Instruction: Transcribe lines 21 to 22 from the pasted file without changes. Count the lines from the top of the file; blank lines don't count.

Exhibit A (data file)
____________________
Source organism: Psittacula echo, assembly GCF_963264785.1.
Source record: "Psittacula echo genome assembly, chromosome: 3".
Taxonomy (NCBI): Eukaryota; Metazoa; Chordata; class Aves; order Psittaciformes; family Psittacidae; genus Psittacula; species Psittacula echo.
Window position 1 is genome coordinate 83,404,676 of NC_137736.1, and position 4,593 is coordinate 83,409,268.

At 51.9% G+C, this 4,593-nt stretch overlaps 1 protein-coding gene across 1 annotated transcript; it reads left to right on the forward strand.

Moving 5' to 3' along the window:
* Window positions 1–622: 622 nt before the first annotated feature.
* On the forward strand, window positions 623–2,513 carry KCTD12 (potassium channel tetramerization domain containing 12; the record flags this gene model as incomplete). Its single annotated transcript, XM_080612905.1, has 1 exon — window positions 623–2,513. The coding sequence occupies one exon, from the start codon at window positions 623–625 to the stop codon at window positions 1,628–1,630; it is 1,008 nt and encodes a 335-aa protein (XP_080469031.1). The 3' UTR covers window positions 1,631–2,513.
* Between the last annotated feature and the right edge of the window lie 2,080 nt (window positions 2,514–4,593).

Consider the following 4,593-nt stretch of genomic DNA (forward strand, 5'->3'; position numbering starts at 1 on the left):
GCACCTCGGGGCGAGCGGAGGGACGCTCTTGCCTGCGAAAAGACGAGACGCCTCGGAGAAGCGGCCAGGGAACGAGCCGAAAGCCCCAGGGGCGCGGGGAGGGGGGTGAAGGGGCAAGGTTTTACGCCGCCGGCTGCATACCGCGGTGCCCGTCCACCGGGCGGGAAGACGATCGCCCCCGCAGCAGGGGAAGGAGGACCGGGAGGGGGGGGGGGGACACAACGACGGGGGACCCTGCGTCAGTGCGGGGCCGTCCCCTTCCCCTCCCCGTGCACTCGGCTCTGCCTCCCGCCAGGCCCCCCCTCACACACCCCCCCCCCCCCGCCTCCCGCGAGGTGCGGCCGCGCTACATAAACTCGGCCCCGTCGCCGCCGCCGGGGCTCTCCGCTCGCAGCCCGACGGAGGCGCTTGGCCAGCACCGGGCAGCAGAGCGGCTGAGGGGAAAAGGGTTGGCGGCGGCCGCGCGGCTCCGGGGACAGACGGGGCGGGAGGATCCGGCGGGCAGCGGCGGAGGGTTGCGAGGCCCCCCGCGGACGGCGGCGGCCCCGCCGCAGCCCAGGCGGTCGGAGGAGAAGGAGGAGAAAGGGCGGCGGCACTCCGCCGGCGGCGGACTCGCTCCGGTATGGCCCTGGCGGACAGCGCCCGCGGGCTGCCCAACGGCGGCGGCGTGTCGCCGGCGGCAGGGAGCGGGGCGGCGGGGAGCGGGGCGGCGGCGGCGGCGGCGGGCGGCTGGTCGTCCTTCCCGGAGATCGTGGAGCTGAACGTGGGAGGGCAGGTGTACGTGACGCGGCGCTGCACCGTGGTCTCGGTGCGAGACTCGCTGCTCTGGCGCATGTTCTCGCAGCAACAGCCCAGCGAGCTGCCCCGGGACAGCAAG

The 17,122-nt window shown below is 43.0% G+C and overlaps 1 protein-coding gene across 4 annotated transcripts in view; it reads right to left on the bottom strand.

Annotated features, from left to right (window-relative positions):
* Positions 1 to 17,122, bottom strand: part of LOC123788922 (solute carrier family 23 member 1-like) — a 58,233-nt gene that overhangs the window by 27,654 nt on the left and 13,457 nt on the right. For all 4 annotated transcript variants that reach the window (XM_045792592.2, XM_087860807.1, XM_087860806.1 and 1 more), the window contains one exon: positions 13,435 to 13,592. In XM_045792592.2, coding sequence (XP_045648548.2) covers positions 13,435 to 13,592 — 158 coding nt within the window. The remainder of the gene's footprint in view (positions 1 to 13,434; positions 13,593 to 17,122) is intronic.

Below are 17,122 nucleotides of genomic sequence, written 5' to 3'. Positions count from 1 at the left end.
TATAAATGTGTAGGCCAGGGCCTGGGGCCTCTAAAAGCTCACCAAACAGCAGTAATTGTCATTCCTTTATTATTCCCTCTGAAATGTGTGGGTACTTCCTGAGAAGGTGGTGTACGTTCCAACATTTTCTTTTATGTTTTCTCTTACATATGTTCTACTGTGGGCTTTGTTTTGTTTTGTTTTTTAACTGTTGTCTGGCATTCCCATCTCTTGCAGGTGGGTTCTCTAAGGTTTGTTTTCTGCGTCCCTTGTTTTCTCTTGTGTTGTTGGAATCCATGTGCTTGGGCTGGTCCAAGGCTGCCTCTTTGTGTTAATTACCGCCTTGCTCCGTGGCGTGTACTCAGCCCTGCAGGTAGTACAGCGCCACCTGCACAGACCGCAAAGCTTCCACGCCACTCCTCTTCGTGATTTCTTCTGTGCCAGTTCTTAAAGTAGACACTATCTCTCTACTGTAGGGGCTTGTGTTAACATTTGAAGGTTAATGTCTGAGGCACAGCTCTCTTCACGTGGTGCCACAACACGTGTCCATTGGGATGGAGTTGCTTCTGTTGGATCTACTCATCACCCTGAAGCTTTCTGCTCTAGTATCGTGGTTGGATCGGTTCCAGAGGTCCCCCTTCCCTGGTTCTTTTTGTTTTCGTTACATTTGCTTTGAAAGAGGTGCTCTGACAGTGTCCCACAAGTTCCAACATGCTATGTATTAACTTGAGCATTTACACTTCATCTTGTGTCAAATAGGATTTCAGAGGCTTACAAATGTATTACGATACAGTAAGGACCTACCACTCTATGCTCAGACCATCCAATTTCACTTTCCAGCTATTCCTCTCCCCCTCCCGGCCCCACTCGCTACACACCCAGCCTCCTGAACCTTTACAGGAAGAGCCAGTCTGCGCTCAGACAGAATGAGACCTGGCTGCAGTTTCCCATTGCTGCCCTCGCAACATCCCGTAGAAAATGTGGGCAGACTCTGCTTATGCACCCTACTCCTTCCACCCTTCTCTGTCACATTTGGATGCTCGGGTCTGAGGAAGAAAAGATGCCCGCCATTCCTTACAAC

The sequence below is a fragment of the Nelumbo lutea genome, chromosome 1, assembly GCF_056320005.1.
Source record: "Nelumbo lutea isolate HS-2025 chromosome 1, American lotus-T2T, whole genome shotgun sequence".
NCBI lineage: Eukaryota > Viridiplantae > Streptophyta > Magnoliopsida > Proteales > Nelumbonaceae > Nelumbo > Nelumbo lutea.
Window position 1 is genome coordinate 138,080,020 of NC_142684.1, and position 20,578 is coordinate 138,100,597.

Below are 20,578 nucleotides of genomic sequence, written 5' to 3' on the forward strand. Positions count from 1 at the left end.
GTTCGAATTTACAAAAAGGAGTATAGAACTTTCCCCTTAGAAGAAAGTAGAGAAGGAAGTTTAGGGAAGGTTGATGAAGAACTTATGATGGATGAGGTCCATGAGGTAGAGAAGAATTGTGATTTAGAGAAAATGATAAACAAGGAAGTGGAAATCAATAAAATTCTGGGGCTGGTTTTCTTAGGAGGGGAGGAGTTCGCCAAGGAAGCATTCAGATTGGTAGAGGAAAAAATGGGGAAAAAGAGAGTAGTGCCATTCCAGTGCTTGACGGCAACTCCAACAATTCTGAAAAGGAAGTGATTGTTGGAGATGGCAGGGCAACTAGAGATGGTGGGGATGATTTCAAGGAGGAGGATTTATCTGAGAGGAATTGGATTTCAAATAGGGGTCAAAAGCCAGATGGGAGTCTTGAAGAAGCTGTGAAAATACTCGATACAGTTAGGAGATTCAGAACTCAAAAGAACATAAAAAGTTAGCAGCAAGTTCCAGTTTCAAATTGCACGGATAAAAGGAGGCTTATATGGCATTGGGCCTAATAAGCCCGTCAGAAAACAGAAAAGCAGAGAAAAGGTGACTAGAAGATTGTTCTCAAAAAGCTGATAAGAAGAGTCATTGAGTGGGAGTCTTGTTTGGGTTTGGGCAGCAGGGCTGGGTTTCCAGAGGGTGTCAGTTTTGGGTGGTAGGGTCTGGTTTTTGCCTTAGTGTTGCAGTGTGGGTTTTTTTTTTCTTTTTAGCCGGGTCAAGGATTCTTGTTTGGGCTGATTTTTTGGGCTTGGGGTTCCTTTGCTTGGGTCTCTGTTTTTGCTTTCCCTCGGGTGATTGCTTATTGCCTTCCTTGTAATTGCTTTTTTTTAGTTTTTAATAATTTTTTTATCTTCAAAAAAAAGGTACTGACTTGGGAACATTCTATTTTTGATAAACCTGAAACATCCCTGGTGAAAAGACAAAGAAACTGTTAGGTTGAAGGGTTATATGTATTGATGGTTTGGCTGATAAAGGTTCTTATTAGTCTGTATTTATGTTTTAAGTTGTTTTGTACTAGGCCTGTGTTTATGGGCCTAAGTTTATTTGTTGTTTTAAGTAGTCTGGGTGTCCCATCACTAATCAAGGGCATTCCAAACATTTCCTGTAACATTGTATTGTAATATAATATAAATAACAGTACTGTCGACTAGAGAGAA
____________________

Below are 20,578 nucleotides of genomic sequence, written 5' to 3' on the forward strand. Positions count from 1 at the left end.
GTTCGAATTTACAAAAAGGAGTATAGAACTTTCCCCTTAGAAGAAAGTAGAGAAGGAAGTTTAGGGAAGGTTGATGAAGAACTTATGATGGATGAGGTCCATGAGGTAGAGAAGAATTGTGATTTAGAGAAAATGATAAACAAGGAAGTGGAAATCAATAAAATTCTGGGGCTGGTTTTCTTAGGAGGGGAGGAGTTCGCCAAGGAAGCATTCAGATTGGTAGAGGAAAAAATGGGGAAAAAGAGAGTAGTGCCATTCCAGTGCTTGACGGCAACTCCAACAATTCTGAAAAGGAAGTGATTGTTGGAGATGGCAGGGCAACTAGAGATGGTGGGGATGATTTCAAGGAGGAGGATTTATCTGAGAGGAATTGGATTTCAAATAGGGGTCAAAAGCCAGATGGGAGTCTTGAAGAAGCTGTGAAAATACTCGATACAGTTAGGAGATTCAGAACTCAAAAGAACATAAAAAGTTAGCAGCAAGTTCCAGTTTCAAATTGCACGGATAAAAGGAGGCTTATATGGCATTGGGCCTAATAAGCCCGTCAGAAAACAGAAAAGCAGAGAAAAGGTGACTAGAAGATTGTTCTCAAAAAGCTGATAAGAAGAGTCATTGAGTGGGAGTCTTGTTTGGGTTTGGGCAGCAGGGCTGGGTTTCCAGAGGGTGTCAGTTTTGGGTGGTAGGGTCTGGTTTTTGCCTTAGTGTTGCAGTGTGGGTTTTTTTTTTCTTTTTAGCCGGGTCAAGGATTCTTGTTTGGGCTGATTTTTTGGGCTTGGGGTTCCTTTGCTTGGGTCTCTGTTTTTGCTTTCCCTCGGGTGATTGCTTATTGCCTTCCTTGTAATTGCTTTTTTTTAGTTTTTAATAATTTTTTTATCTTCAAAAAAAAGGTACTGACTTGGGAACATTCTATTTTTGATAAACCTGAAACATCCCTGGTGAAAAGACAAAGAAACTGTTAGGTTGAAGGGTTATATGTATTGATGGTTTGGCTGATAAAGGTTCTTATTAGTCTGTATTTATGTTTTAAGTTGTTTTGTACTAGGCCTGTGTTTATGGGCCTAAGTTTATTTGTTGTTTTAAGTAGTCTGGGTGTCCCATCACTAATCAAGGGCATTCCAAACATTTCCTGTAACATTGTATTGTAATATAATATAAATAACAGTACTGTCGACTAGAGAGAA